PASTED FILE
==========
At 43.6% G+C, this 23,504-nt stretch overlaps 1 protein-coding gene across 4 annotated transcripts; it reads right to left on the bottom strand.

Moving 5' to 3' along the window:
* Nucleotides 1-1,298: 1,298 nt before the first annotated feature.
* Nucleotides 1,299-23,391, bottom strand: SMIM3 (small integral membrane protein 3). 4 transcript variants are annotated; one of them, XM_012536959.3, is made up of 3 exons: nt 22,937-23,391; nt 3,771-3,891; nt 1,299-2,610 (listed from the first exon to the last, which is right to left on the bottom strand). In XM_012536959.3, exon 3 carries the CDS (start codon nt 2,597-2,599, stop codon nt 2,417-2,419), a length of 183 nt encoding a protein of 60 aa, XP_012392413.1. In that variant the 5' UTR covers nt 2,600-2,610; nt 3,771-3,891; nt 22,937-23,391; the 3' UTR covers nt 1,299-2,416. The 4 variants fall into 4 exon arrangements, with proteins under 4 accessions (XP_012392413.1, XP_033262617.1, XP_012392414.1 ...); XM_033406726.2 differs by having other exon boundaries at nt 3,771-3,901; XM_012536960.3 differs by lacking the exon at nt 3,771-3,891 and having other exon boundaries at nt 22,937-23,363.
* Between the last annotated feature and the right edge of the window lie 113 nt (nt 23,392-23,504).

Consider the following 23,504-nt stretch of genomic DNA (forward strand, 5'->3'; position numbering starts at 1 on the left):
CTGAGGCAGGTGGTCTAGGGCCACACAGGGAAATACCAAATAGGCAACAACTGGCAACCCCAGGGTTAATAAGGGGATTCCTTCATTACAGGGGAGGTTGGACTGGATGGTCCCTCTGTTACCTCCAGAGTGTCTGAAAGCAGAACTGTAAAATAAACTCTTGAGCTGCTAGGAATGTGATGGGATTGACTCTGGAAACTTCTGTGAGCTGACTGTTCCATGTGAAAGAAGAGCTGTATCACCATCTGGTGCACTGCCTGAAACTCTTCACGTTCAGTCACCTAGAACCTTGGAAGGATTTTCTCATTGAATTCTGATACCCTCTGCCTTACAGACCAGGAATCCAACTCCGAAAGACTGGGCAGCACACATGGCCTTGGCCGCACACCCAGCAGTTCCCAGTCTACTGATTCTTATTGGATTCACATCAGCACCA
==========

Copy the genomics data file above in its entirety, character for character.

At 43.6% G+C, this 23,504-nt stretch overlaps 1 protein-coding gene across 4 annotated transcripts; it reads right to left on the bottom strand.

Moving 5' to 3' along the window:
* Nucleotides 1-1,298: 1,298 nt before the first annotated feature.
* Nucleotides 1,299-23,391, bottom strand: SMIM3 (small integral membrane protein 3). 4 transcript variants are annotated; one of them, XM_012536959.3, is made up of 3 exons: nt 22,937-23,391; nt 3,771-3,891; nt 1,299-2,610 (listed from the first exon to the last, which is right to left on the bottom strand). In XM_012536959.3, exon 3 carries the CDS (start codon nt 2,597-2,599, stop codon nt 2,417-2,419), a length of 183 nt encoding a protein of 60 aa, XP_012392413.1. In that variant the 5' UTR covers nt 2,600-2,610; nt 3,771-3,891; nt 22,937-23,391; the 3' UTR covers nt 1,299-2,416. The 4 variants fall into 4 exon arrangements, with proteins under 4 accessions (XP_012392413.1, XP_033262617.1, XP_012392414.1 ...); XM_033406726.2 differs by having other exon boundaries at nt 3,771-3,901; XM_012536960.3 differs by lacking the exon at nt 3,771-3,891 and having other exon boundaries at nt 22,937-23,363.
* Between the last annotated feature and the right edge of the window lie 113 nt (nt 23,392-23,504).

Consider the following 23,504-nt stretch of genomic DNA (forward strand, 5'->3'; position numbering starts at 1 on the left):
CTGAGGCAGGTGGTCTAGGGCCACACAGGGAAATACCAAATAGGCAACAACTGGCAACCCCAGGGTTAATAAGGGGATTCCTTCATTACAGGGGAGGTTGGACTGGATGGTCCCTCTGTTACCTCCAGAGTGTCTGAAAGCAGAACTGTAAAATAAACTCTTGAGCTGCTAGGAATGTGATGGGATTGACTCTGGAAACTTCTGTGAGCTGACTGTTCCATGTGAAAGAAGAGCTGTATCACCATCTGGTGCACTGCCTGAAACTCTTCACGTTCAGTCACCTAGAACCTTGGAAGGATTTTCTCATTGAATTCTGATACCCTCTGCCTTACAGACCAGGAATCCAACTCCGAAAGACTGGGCAGCACACATGGCCTTGGCCGCACACCCAGCAGTTCCCAGTCTACTGATTCTTATTGGATTCACATCAGCACCA